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County temporarily lowers Grand Park filming fees

May 01, 2013|Jason Song
  • Movie and television crews previously had to pay $20,000 a day per block of Grand Park space they used. Many entertainment executives said that was too high, especially compared with similar backdrops.
Movie and television crews previously had to pay $20,000 a day per block… (Francine Orr / Los Angeles…)

Los Angeles County supervisors voted Tuesday to temporarily lower filming fees at their newly opened Grand Park downtown.

Movie and TV crews previously had to pay $20,000 a day per block of park space they used. Many entertainment executives said that was too high, especially compared with similar backdrops. The cost of permits was the main reason why only one film has been shot at the park since it opened last year, executives said.

For The Record
Los Angeles Times Friday, May 03, 2013 Home Edition Main News Part A Page 4 News Desk 1 inches; 66 words Type of Material: Correction
Grand Park filming: In the May 1 LATExtra section, an article about Los Angeles County supervisors approving new filming fees for downtown's Grand Park said that crews would have to pay as much as $5,000 a day to use the site, depending on when and where they shoot. Actually, production firms will have to pay as much as $5,000 per block of park space they use.

Under the new fee structure, crews will pay as much as $5,000 a day, depending on time of day and what part of the 12-acre park they use. Supervisors voted 4 to 1 to approve the new costs, with Don Knabe casting the only no vote.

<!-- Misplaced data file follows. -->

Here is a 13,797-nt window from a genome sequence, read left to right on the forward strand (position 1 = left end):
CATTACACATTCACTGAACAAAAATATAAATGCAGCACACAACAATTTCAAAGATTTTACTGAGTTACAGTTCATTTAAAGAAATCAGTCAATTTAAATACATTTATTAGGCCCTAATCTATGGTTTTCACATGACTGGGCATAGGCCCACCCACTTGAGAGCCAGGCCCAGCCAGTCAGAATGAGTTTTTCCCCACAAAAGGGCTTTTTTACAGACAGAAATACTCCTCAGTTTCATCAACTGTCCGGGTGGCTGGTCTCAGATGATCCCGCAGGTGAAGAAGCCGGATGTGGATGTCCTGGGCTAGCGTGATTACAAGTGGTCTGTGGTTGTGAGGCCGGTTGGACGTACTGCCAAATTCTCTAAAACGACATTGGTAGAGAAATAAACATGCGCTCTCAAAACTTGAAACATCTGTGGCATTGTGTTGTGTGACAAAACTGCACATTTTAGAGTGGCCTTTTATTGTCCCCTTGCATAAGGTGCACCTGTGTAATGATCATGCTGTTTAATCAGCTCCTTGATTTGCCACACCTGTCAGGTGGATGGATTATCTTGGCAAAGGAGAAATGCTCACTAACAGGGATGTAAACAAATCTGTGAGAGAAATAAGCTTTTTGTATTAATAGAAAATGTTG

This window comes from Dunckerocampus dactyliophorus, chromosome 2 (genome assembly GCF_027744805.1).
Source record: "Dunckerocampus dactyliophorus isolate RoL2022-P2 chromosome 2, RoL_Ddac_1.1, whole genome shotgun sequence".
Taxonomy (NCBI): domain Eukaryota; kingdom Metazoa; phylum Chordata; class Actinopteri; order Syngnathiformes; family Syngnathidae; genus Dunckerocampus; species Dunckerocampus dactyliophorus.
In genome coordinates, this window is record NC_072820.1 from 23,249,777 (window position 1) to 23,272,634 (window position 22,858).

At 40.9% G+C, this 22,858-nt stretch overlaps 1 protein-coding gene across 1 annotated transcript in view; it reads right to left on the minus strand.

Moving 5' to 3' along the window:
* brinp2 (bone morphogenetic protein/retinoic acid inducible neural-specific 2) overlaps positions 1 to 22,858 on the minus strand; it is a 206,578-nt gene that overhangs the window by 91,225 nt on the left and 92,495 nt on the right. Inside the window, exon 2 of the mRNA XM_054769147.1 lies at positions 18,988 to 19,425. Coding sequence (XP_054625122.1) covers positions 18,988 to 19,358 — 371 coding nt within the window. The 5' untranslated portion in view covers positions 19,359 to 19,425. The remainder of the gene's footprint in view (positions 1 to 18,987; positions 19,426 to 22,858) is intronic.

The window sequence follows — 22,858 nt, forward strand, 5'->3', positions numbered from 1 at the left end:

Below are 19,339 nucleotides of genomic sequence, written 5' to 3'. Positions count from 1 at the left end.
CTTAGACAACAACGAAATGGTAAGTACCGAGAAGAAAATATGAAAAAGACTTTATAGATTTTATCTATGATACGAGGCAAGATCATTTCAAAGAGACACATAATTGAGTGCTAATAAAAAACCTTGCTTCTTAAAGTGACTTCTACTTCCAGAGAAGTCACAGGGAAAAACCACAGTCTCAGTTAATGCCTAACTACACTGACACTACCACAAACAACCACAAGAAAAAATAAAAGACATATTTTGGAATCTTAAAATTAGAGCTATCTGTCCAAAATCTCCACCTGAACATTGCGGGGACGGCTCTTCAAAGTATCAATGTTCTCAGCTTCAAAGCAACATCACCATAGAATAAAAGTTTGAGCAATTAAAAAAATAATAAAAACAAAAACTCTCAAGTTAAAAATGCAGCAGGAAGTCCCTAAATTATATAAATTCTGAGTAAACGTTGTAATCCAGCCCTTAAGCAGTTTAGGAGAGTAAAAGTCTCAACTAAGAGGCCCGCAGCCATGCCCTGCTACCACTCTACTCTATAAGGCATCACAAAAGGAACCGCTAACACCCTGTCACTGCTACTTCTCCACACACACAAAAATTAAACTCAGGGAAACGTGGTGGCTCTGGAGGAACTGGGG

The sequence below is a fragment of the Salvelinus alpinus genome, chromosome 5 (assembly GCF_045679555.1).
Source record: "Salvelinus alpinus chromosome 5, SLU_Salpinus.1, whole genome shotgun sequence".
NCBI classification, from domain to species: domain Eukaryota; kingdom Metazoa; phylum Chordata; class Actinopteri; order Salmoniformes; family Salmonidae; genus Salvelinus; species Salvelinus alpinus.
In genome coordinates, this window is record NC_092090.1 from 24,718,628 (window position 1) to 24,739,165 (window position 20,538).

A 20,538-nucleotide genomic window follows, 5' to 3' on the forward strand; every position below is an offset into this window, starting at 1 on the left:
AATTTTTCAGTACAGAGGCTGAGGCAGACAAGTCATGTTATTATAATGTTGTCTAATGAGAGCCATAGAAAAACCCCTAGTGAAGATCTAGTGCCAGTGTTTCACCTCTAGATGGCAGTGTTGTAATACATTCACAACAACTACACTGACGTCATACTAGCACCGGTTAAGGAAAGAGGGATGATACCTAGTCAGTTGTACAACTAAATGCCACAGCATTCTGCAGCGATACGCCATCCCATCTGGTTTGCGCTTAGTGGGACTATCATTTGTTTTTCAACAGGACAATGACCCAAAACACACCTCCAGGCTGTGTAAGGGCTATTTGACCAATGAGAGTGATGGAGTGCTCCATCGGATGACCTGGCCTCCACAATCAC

Knabe and Michael D. Antonovich had called for dropping all fees for six months to attract more Hollywood interest and measure the demand. But the three other supervisors were opposed, saying they feared that could reduce public access to the park.

"I don't think that Grand Park, particularly in this beginning initiation of this park, is the place to be a backdrop for the film industry," said Supervisor Gloria Molina.

More than 19,000 people have visited the park since its opening; and yoga classes, concerts and food trucks have take up residence there, becoming a part of downtown life.

Paul Audley, president of FilmLA, a nonprofit that oversees permitting throughout L.A. County, said he thought the new fees were still too high. "The numbers before you will still be a discouragement to the film industry," he said.

Supervisors will review the fees in six months and may change them again depending on usage at the $56-million expanse, which stretches from Bunker Hill to City Hall.

The only film to shoot at Grand Park, "About Last Night," a remake of the 1986 movie, has not been released yet.

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jason.song@latimes.com

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